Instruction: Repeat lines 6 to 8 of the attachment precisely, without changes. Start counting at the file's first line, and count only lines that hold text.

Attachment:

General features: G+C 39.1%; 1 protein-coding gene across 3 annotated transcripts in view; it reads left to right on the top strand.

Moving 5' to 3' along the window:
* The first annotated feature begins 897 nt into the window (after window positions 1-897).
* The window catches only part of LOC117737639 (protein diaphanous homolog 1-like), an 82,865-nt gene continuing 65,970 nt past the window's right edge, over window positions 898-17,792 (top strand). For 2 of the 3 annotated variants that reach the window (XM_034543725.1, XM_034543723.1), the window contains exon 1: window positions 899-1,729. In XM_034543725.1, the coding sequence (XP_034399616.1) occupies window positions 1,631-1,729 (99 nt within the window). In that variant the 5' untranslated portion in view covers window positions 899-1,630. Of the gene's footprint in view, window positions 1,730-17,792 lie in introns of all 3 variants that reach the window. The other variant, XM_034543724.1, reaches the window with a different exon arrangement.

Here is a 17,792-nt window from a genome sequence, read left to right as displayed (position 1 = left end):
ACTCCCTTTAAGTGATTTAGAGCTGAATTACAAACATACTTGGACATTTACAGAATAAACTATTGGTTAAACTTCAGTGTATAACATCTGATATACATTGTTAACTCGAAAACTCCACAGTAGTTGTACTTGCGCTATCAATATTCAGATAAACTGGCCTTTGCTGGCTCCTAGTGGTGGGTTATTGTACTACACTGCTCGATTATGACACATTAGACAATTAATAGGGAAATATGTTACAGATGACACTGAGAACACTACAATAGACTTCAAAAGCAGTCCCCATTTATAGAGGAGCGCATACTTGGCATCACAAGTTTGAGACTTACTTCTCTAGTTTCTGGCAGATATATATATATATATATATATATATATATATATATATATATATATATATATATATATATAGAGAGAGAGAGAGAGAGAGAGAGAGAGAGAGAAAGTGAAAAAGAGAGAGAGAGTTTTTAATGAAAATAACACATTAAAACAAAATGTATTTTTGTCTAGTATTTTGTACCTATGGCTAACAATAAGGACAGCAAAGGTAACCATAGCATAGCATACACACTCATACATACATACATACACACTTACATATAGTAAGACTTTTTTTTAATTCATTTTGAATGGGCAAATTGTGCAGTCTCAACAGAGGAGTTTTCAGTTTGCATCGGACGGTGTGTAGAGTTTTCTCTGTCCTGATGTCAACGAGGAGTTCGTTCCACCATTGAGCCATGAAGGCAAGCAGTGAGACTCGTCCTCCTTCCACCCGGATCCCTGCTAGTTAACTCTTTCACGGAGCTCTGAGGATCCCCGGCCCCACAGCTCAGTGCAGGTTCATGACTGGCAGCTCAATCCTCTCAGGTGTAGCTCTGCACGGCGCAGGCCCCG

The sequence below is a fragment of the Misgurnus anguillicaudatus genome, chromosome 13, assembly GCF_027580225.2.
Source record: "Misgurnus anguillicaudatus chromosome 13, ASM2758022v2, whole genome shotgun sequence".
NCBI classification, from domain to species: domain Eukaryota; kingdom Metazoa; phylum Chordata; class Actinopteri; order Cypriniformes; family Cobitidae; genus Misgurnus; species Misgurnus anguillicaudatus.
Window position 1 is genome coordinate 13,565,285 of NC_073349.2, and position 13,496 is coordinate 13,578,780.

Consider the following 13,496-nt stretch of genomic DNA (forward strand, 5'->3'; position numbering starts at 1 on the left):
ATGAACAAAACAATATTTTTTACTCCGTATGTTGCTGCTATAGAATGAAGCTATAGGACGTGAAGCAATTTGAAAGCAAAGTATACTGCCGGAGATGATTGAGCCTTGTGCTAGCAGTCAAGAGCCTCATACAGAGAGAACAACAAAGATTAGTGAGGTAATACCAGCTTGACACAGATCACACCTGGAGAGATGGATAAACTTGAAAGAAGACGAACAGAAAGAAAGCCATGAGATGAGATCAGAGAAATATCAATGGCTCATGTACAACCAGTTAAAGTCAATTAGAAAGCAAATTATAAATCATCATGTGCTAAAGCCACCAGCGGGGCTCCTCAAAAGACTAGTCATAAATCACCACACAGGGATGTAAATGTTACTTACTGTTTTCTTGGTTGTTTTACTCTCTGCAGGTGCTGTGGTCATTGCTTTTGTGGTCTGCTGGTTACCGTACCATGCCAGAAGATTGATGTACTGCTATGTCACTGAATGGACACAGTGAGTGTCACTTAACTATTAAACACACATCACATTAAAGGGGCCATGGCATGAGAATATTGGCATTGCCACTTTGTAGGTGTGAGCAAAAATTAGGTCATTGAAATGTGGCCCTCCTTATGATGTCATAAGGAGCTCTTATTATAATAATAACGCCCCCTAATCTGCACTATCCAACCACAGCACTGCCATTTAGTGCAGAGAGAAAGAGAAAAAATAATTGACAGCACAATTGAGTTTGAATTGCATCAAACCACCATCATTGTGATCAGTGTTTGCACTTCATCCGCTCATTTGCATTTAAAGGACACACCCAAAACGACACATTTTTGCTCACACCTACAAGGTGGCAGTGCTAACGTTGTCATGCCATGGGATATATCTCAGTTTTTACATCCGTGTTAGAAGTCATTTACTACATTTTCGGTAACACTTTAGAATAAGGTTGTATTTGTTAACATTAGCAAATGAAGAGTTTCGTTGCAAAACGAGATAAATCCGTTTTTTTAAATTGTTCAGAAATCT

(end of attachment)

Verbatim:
ACTCCCTTTAAGTGATTTAGAGCTGAATTACAAACATACTTGGACATTTACAGAATAAACTATTGGTTAAACTTCAGTGTATAACATCTGATATACATTGTTAACTCGAAAACTCCACAGTAGTTGTACTTGCGCTATCAATATTCAGATAAACTGGCCTTTGCTGGCTCCTAGTGGTGGGTTATTGTACTACACTGCTCGATTATGACACATTAGACAATTAATAGGGAAATATGTTACAGATGACACTGAGAACACTACAATAGACTTCAAAAGCAGTCCCCATTTATAGAGGAGCGCATACTTGGCATCACAAGTTTGAGACTTACTTCTCTAGTTTCTGGCAGATATATATATATATATATATATATATATATATATATATATATATATATATATATATATATAGAGAGAGAGAGAGAGAGAGAGAGAGAGAGAGAAAGTGAAAAAGAGAGAGAGAGTTTTTAATGAAAATAACACATTAAAACAAAATGTATTTTTGTCTAGTATTTTGTACCTATGGCTAACAATAAGGACAGCAAAGGTAACCATAGCATAGCATACACACTCATACATACATACATACACACTTACATATAGTAAGACTTTTTTTTAATTCATTTTGAATGGGCAAATTGTGCAGTCTCAACAGAGGAGTTTTCAGTTTGCATCGGACGGTGTGTAGAGTTTTCTCTGTCCTGATGTCAACGAGGAGTTCGTTCCACCATTGAGCCATGAAGGCAAGCAGTGAGACTCGTCCTCCTTCCACCCGGATCCCTGCTAGTTAACTCTTTCACGGAGCTCTGAGGATCCCCGGCCCCACAGCTCAGTGCAGGTTCATGACTGGCAGCTCAATCCTCTCAGGTGTAGCTCTGCACGGCGCAGGCCCCG

The sequence below is a fragment of the Misgurnus anguillicaudatus genome, chromosome 13, assembly GCF_027580225.2.
Source record: "Misgurnus anguillicaudatus chromosome 13, ASM2758022v2, whole genome shotgun sequence".